Monday, July 18, 2011

Tips for Hand Selling Tarot: Part 2

Barbara Moore — tarot expert, author, and consultant to publishers — continues her insightful series on hand selling tarot. This week, she discusses the all-popular Rider Waite Smith tradition and its significance in the tarot community.

Tips for Hand Selling Tarot: Know the Various Traditions
By Barbara Moore

Being familiar with the various traditions in tarot deck design will help you put the right deck in the hands of your customers. There are three main styles. The Marseilles style is the oldest but also the least popular, at least in the United States (it remains popular in Europe where the cards still used for game playing). This style has the familiar 22 Major Arcana cards and the four suits. However, the numbered cards, also known as the pips, are not illustrated. They simply have the requisite number of swords or cups, etc., on them. These are not popular because they don’t match our current method of reading, which includes psychological and intuitive responses to the art.

The Thoth tradition is based, of course, on Crowley’s Thoth Tarot. Again, this one is not as popular. Most of its fans use the Thoth Tarot, although US Games has recently published the Sun and Moon Tarot, which is a nice alternative.

The most popular tradition is the Rider Waite Smith (RWS) tradition. Most of the decks published in the U.S. follow this tradition. You have to be careful, though, when reading descriptions of decks. Many publishers will say that a deck is in the RWS tradition if they have 22 Majors and 4 suits, which, as you have seen here, describes ANY tarot deck. When a customer asks for a RWS deck, they mean something quite specific. A true RWS style deck is one that can be read “out of the box” by anyone familiar with the RWS cards. This means the images evoke the RWS images in terms of theme and/or composition. If a customer asks for such a deck and you hand them, for example, Lo Scarabeo’s Elemental Tarot, they will be disappointed. A better option would be Tarot of Pagan Cats. Some decks that fall into the RWS category take more freedom with the images. This is fine as long as it is mostly recognizable. The Wheel of the Year Tarot (again, from Lo Scarabeo) fits this category.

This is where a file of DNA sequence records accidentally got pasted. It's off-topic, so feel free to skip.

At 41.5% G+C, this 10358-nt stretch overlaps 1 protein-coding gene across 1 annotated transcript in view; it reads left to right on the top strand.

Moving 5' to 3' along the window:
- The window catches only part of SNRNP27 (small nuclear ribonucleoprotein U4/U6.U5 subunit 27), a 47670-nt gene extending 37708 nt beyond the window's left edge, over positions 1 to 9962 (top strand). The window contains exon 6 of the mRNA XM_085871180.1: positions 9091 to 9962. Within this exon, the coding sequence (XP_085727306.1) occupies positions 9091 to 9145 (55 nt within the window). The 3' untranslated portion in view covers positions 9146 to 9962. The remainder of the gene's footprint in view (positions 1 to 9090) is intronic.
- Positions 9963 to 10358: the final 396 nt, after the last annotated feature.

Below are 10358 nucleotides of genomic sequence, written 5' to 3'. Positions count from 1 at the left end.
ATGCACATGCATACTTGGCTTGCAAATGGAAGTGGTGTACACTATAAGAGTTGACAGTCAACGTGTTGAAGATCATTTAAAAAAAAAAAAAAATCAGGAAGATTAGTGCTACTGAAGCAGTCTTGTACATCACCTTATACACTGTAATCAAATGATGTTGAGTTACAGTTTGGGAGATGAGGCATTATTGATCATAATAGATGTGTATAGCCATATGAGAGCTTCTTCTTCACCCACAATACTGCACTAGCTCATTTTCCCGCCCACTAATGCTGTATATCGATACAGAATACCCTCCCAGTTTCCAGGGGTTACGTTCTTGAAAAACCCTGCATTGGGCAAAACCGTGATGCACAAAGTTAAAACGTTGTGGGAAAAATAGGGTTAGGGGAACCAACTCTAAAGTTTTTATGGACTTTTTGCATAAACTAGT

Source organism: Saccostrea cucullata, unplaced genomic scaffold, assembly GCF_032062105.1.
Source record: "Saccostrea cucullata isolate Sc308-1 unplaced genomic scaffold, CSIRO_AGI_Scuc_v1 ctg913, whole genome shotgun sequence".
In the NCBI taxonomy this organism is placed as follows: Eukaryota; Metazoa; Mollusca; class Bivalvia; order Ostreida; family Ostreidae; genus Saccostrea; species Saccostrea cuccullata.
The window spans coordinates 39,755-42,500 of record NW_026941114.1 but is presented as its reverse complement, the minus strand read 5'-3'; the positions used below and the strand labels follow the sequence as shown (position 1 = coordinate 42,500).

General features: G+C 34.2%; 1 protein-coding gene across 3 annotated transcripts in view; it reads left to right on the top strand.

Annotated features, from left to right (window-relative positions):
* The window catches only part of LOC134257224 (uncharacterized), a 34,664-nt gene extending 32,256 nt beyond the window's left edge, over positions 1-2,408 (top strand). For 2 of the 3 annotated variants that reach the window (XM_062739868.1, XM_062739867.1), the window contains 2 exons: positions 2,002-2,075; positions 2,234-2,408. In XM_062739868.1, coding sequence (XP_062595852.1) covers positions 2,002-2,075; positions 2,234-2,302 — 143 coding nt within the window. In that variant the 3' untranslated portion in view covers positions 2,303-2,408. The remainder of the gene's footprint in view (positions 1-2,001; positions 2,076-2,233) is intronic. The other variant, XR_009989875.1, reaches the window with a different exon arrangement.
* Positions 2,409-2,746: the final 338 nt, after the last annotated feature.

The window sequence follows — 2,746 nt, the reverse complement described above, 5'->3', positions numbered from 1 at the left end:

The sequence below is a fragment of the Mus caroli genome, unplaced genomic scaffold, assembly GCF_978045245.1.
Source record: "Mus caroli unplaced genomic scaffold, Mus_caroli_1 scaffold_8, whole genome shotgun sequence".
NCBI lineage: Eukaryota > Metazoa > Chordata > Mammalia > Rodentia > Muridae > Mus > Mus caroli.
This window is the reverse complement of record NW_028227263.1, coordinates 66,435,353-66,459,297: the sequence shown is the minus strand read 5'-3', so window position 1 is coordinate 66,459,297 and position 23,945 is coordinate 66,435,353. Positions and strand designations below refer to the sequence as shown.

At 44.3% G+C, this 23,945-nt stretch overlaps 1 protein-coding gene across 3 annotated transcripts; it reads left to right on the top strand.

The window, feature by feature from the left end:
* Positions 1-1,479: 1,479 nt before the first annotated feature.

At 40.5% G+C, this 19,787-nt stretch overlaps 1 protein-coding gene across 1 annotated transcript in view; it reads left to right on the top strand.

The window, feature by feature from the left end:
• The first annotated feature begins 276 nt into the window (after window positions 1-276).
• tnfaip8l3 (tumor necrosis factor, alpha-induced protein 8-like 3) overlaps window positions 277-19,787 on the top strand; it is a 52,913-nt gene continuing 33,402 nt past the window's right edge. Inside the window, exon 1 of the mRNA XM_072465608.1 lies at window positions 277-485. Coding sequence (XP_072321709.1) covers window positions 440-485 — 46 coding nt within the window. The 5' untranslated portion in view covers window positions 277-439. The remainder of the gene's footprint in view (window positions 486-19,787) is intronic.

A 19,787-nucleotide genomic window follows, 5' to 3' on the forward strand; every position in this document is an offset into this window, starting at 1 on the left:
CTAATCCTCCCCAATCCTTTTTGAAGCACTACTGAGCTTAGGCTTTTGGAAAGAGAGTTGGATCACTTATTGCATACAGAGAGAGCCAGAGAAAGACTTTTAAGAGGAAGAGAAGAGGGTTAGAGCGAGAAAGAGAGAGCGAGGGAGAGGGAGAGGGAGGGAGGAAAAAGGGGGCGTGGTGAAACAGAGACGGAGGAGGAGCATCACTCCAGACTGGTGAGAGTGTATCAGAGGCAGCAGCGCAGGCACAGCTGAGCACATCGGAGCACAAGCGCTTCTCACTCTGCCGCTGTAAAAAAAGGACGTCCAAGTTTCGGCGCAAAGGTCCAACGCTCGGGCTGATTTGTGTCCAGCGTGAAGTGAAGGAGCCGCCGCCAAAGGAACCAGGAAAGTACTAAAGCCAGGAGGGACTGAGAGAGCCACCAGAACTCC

It is best to steer newbies toward RWS decks. First, most beginner books are based on this tradition. Second, if they are working in classes, meet ups, or online forums, these decks will allow them to participate more easily. These are good considerations to point out to new customers when advising them about deck purchases.

Then there are tarot decks that are completely unique and break new ground. These are for more adventurous readers. These decks include the aforementioned Elemental Tarot as well as other popular decks, like the Tarot of the Sweet Twilight. There is nothing wrong with these decks . . . just know that they are not RWS decks.


Next week, Barbara discusses significant factors that advanced tarot enthusiasts want to know about a deck before buying it.

Barbara Moore is the author of the guides to Mystic Faerie Tarot, The Gilded Tarot, the Mystic Dreamer Tarot, and Shadowscapes Tarot. She also wrote Tarot for Beginners. Her new book Tarot Spreads will be available in April 2012 and her latest deck, The Steampunk Tarot, will be available in Spring 2012.

In addition to teaching tarot classes and providing personal readings, she works as a consultant for tarot publishers Llewellyn Worldwide and Lo Scarabeo. She also contributes to Llewellyn’s Tarot Pathways blog, keeps a personal tarot blog, and a blog documenting the creative process of The Steampunk Tarot.

Don’t forget to check out our new Tarot Catalog, featuring a complete list of Llewellyn and Lo Scarabeo decks. Also featured are divination tools, such as pendulums, runes, and more.

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